The Largest Marketplace for Stolen Logins Slilpp Disrupted by International Law Enforcement
Stolen Account Login Credentials for Over 1,400 Account Providers Were Available for Sale, According to Experts.
The Justice Department today reported its role in a multinational campaign involving actions worldwide to disrupt and take down the infrastructure of the largest online marketplace of stolen login credentials known as Slilpp.
Law enforcement agencies from the United States, Germany, the Netherlands, and Romania seized servers that were hosting Slilpp’s marketplace infrastructure and its domain names.
The marketplace’s websites are now replaced with a seizure banner on the clear web and displaying an invalid onionsite address error on the dark web.
Slilpp Marketplace Operational Since 2012
Slilpp online marketplace started selling stolen login credentials such as mobile phone accounts, usernames, and passwords for bank accounts, retailer accounts, or online payment accounts in 2012, according to a seizure warrant statement that was opened today.
As specified by the written statement, the Slilpp marketplace authorized vendors to sell, and clients to purchase, stolen login credentials by providing the forum and the payment procedure for this kind of transaction. Afterward, Slilpp customers used those login credentials to perform unapproved transactions from the related accounts.
To date, more than a dozen individuals have been charged or taken into custody by U.S. law enforcement in connection with the Slilpp marketplace.
According to the affidavit, the FBI, working in coordination with foreign law enforcement partners, identified a series of servers that hosted the Slilpp marketplace infrastructure and its various domain names. Those servers and domain names were seized pursuant to domestic and international legal processes.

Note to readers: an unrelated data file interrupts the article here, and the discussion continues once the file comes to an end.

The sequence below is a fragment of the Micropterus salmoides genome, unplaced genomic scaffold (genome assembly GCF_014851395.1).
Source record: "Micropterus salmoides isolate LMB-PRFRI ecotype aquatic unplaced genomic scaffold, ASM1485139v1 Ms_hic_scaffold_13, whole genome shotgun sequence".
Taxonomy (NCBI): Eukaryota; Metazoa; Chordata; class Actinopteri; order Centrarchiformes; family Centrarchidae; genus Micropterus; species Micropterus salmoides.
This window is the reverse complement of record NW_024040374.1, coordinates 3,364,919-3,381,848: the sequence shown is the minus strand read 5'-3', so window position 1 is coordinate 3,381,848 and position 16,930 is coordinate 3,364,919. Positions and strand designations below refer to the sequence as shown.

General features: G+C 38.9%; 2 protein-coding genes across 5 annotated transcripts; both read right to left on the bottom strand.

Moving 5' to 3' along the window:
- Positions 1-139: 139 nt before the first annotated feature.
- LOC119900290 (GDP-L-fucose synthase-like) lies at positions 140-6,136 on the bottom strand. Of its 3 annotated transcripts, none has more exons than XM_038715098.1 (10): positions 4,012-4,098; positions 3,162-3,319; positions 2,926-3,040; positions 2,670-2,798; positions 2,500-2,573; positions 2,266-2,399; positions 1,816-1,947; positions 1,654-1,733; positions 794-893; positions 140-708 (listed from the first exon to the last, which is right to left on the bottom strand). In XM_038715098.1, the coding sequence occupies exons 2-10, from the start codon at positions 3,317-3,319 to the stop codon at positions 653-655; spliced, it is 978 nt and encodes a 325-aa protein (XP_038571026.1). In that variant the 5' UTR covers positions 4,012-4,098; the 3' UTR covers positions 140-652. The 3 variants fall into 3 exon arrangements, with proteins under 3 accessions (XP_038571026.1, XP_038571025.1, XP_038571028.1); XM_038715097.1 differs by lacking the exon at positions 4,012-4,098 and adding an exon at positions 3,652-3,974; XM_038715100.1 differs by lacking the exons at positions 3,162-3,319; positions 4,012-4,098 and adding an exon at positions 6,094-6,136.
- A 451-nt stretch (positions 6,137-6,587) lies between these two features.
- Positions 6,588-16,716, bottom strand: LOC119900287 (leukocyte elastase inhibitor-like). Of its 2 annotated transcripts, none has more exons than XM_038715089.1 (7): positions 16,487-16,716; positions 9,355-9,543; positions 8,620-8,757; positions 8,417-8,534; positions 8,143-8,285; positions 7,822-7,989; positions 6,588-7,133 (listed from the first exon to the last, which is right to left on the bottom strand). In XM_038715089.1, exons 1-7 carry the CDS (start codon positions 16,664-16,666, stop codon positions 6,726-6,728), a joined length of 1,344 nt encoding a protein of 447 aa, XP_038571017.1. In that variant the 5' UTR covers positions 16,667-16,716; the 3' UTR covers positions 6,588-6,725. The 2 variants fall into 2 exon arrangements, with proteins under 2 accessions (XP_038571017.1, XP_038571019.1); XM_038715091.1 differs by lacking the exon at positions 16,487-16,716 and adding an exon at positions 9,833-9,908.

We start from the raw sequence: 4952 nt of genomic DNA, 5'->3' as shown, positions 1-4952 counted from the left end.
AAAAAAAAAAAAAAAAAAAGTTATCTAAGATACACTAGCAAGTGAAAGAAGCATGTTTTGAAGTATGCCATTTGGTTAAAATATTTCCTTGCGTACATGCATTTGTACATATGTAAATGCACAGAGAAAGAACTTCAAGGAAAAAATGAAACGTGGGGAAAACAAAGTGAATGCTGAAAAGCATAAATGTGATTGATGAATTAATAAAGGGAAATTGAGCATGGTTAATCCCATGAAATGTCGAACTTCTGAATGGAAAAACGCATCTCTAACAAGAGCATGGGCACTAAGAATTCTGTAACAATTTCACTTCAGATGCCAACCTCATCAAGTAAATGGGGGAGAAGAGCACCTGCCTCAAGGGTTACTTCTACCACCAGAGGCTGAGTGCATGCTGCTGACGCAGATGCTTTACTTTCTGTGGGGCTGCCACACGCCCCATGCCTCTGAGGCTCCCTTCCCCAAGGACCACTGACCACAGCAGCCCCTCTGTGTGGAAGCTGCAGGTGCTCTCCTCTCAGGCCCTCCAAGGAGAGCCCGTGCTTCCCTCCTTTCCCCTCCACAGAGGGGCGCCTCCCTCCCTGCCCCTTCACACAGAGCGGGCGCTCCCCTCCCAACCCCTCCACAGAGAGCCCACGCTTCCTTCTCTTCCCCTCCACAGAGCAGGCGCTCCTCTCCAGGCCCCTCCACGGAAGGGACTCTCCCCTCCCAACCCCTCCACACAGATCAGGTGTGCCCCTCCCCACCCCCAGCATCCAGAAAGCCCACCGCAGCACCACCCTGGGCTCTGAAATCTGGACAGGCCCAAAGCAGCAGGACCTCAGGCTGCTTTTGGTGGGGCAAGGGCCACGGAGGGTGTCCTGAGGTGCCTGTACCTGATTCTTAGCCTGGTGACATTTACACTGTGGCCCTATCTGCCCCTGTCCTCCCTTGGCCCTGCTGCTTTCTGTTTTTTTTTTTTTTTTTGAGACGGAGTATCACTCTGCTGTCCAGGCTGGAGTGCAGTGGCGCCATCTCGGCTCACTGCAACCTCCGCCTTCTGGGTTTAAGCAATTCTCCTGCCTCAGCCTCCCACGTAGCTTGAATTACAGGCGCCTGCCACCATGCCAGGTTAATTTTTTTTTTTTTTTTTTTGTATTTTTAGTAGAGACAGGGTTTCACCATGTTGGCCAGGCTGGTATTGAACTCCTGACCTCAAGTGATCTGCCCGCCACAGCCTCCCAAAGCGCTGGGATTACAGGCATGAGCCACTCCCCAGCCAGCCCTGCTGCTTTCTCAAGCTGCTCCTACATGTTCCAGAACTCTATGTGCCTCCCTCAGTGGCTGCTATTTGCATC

Acting Assistant Attorney General Nicholas L. McQuaid of the Justice Department’s Criminal Division stated the Slilpp marketplace reportedly lead to the loss of hundreds of millions of dollars for victims all over the world, including by allowing buyers to steal the identities of American victims.
He added that the department will not abide an underground economy for identity theft, and they will maintain their collaboration with their law enforcement partners from all over the world in order to disrupt criminal marketplaces wherever they are situated.
With today’s coordinated disruption of the Slilpp marketplace, the FBI and our international partners sent a clear message to those who, as alleged, would steal and traffic in stolen identities: we will not allow cyber threats to go unchecked,” said Acting U.S. Attorney Channing D. Phillips of the District of Columbia. “We applaud the efforts of the FBI and our international partners who contributed to the effort to mitigate this global threat.
At the time of the disruption, the statement claims that stolen account login credentials for over 1,400 account providers were ready for sale on the Slilpp online marketplace.
While the full impact of Slilpp is still unknown, officials state the limited existing victim reports show stolen credentials sold on the marketplace have been used to cause more than $200 million in losses in the US.
The U.S. Attorney’s Office for the District of Columbia, the FBI Washington Field Office, and the Criminal Division’s Computer Crime and Intellectual Property Section (CCIPS) organized the operation in close cooperation with investigators and prosecutors from several jurisdictions, including Germany’s Bundeskriminalamt, the Netherlands’ National High Tech Crime Unit, and Romania’s Directorate for the Investigation of Organized Crime and Terrorism.
The Justice Department’s Office of International Affairs also provided significant assistance.
Even if Slilpp marketplace was taken down, there are still other large marketplaces that remain functional to provide hackers with stolen credentials.